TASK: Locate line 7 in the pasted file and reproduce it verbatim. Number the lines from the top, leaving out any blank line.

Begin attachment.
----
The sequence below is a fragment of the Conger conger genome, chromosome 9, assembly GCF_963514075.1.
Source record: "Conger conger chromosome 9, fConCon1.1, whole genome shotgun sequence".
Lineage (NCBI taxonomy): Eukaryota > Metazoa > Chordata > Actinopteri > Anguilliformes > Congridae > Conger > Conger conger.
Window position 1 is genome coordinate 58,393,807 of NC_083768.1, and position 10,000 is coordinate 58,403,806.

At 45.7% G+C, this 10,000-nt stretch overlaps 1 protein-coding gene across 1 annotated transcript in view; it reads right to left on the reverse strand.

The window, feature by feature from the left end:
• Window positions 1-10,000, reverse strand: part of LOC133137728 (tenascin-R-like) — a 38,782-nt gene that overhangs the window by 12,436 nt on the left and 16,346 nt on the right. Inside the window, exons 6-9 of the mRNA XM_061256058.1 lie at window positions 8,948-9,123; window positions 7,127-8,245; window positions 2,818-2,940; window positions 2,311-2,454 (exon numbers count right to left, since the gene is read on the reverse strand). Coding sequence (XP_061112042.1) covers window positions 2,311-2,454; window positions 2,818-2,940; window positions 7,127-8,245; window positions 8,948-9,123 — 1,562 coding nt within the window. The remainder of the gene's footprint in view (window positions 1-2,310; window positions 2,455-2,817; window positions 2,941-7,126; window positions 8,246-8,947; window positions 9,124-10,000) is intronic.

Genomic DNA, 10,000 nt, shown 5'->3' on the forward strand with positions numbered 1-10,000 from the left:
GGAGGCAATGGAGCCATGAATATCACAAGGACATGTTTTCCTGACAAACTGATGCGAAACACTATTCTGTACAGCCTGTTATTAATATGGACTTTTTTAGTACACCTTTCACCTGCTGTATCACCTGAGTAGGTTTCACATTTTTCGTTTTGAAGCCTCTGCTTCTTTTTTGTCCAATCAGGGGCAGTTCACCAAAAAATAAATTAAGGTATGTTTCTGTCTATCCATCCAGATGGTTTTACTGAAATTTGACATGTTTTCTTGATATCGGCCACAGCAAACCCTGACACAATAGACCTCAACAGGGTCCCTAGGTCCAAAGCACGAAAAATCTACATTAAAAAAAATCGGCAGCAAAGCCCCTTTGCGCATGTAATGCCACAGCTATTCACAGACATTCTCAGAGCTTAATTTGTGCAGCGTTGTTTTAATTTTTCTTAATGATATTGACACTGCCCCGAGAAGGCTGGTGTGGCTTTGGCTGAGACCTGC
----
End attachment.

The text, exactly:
• Window positions 1-10,000, reverse strand: part of LOC133137728 (tenascin-R-like) — a 38,782-nt gene that overhangs the window by 12,436 nt on the left and 16,346 nt on the right. Inside the window, exons 6-9 of the mRNA XM_061256058.1 lie at window positions 8,948-9,123; window positions 7,127-8,245; window positions 2,818-2,940; window positions 2,311-2,454 (exon numbers count right to left, since the gene is read on the reverse strand). Coding sequence (XP_061112042.1) covers window positions 2,311-2,454; window positions 2,818-2,940; window positions 7,127-8,245; window positions 8,948-9,123 — 1,562 coding nt within the window. The remainder of the gene's footprint in view (window positions 1-2,310; window positions 2,455-2,817; window positions 2,941-7,126; window positions 8,246-8,947; window positions 9,124-10,000) is intronic.